An employee discharged for employment misconduct is disqualified from receiving unemployment benefits.  Minn. Stat. § 268.095, subd. 4(1) (2004).  Employment misconduct is “any intentional, negligent, or indifferent conduct, on the job or off the job (1) that displays clearly a serious violation of the standards of behavior the employer has the right to reasonably expect of the employee, or (2) that displays clearly a substantial lack of concern for the employment.”  Id., subd. 6(a) (2004).  The SURJ determined, and Lindberg concedes, that the reason for Lindberg’s discharge was excessive tardiness.  The only issue before this court is whether Lindberg’s actions constitute misconduct.

An employer has a right to expect that employees will work when scheduled.  Little v. Larson Bus Serv., 352 N.W.2d 813, 815 (Minn. App. 1984).  Even if not deliberate or willful, chronic and excessive absenteeism may demonstrate a sufficient lack of concern for the employment.  Jones v. Rosemount, Inc., 361 N.W.2d 118, 120 (Minn. App. 1985); see also McLean v. Plastics, Inc., 378 N.W.2d 104, 107 (Minn. App. 1985) (holding that excessive tardiness constituted misconduct when employee was tardy 13 times in a year and had received two warnings).  The SURJ found, and the record reflects, that Lindberg was 15–45 minutes late for his scheduled shift 33 times in the last three months of his employment.  Given that Lindberg was in a supervisory position and was therefore required to set an example for employees under his supervision, it appears that the SURJ did not err in concluding that Lindberg’s extensive history of tardiness constituted misconduct.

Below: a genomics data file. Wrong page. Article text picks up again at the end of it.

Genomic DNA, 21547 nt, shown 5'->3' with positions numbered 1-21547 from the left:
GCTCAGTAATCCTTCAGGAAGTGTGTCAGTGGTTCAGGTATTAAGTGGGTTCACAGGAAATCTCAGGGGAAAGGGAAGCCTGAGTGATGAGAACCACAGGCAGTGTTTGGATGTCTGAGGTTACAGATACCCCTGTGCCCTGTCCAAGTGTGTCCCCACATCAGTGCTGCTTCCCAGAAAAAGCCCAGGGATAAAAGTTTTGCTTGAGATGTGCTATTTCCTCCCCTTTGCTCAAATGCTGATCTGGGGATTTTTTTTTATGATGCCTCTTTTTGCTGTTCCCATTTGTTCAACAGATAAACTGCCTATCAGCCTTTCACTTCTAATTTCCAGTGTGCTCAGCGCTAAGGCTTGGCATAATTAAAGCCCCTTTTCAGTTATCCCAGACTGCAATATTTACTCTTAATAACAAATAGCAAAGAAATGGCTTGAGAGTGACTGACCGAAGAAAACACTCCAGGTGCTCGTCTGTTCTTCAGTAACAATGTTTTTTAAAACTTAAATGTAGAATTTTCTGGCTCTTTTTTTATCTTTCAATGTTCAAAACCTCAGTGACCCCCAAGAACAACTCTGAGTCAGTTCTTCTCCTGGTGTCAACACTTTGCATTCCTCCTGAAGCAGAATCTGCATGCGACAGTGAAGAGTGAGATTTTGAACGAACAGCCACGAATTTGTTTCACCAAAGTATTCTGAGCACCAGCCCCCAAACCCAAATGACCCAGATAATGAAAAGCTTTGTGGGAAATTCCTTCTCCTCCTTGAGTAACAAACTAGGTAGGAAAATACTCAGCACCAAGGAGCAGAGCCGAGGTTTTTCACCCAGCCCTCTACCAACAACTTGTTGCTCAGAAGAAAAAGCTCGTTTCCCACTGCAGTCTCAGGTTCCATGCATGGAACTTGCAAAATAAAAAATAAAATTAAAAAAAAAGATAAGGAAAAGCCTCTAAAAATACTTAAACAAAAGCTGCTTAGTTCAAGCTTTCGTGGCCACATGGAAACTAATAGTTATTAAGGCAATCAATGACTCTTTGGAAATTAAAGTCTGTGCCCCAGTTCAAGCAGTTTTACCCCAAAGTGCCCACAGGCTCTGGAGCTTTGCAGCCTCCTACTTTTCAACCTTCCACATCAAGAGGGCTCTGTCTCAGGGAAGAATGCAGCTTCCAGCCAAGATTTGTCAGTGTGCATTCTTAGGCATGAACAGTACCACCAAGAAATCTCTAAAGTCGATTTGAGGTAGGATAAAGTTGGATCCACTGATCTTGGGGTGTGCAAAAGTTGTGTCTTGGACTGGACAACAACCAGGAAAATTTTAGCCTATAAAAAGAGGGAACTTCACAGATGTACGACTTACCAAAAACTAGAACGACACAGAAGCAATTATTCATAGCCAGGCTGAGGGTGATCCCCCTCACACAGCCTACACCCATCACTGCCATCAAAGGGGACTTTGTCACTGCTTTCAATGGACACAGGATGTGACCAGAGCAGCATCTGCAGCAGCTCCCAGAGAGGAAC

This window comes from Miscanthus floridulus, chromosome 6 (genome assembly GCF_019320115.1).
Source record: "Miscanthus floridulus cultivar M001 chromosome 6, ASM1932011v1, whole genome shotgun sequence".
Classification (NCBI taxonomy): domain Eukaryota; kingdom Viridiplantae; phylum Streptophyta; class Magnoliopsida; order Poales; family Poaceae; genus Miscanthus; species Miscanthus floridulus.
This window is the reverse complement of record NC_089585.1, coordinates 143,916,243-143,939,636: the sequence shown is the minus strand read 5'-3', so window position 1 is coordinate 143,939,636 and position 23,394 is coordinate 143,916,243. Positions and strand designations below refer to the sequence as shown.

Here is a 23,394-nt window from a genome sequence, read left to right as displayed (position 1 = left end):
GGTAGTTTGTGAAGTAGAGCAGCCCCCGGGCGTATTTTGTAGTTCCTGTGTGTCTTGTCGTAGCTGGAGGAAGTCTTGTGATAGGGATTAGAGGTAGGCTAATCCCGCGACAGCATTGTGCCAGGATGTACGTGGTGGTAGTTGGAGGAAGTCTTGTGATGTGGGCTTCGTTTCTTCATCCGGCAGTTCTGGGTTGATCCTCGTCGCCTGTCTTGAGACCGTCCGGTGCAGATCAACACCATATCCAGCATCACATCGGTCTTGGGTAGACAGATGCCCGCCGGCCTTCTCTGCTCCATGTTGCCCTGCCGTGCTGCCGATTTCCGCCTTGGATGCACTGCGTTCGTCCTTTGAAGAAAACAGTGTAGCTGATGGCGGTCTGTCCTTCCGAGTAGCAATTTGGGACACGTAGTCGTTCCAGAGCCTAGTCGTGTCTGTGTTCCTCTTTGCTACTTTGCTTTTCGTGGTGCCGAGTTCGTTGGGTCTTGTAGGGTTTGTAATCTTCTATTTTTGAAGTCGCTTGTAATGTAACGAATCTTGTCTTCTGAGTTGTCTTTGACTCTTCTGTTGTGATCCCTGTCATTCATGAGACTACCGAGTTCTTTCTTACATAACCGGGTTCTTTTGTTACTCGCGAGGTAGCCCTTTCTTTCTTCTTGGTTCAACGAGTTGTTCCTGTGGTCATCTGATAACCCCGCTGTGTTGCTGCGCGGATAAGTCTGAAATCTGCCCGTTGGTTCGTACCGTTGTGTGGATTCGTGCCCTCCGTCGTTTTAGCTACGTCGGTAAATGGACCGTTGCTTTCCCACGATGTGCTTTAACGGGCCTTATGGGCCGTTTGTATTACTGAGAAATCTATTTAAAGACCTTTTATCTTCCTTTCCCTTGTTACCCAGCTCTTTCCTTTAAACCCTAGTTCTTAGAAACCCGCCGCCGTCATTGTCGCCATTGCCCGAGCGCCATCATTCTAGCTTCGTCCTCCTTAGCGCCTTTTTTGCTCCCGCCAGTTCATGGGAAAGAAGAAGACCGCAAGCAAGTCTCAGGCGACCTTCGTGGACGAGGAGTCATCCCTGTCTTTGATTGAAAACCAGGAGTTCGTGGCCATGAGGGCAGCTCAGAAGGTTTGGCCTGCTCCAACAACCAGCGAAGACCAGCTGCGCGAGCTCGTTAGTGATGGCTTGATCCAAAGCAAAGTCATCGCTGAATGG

Lindberg argues that his tardiness did not constitute misconduct because his tardiness was unintentional and attributable to his depression.  The statute excludes from the definition of misconduct “absence because of illness or injury with proper notice to the employer.”  Minn. Stat § 268.095, subd. 6(a) (emphasis added).  The record reflects that Office Depot knew that Lindberg suffered from depression.  But there is no record evidence indicating that the chronic nature of Lindberg’s tardiness was linked to his medical condition.  Lindberg testified that his depression did not make him unable to work.  And, Lindberg was consistently able to get to work by 8:30, suggesting that Lindberg would be capable of consistently making it to work on time if he set his alarm earlier.  When asked why it was impossible to get to work by 8:00 when he was able to get into work at 8:30, Lindberg testified that he had no explanation.  Because Lindberg has not demonstrated that his tardiness was “because of” his illness, his tardiness constitutes, at a minimum, indifferent conduct that demonstrates a substantial lack of concern for employment.

Lindberg also argues that his tardiness was related to Office Depot’s failure to reasonably accommodate his disability as required by the Minnesota Human Rights Act, Minn. Stat. § 363A.08, subd. 6 (2004).  But the record reflects that Lindberg did not provide Office Depot with a substantiated medical explanation for his tardiness.  Accordingly, Lindberg’s claim fails under Minn. Stat. § 268.095, subd. 6a(a) (2004) (stating that employment misconduct does not include absence because of illness or injury without proper notice to the employer).

Lastly, Lindberg requests that this court review the additional information submitted with his brief including a portion of the Diagnostic and Statistical Manual of Mental Disorders, and portions of his medical records.  These documents were not part of the record before the unemployment law judge and are therefore not properly before this court.  See Minn. R. Civ. App. P. 110.01 (stating that the record consists of “[t]he papers filed in the trial court, the exhibits, and the transcript of the proceedings”); Minn. R. Civ. App. P. 115.04, subd. 1 (applying rule 110 to certiorari appeals).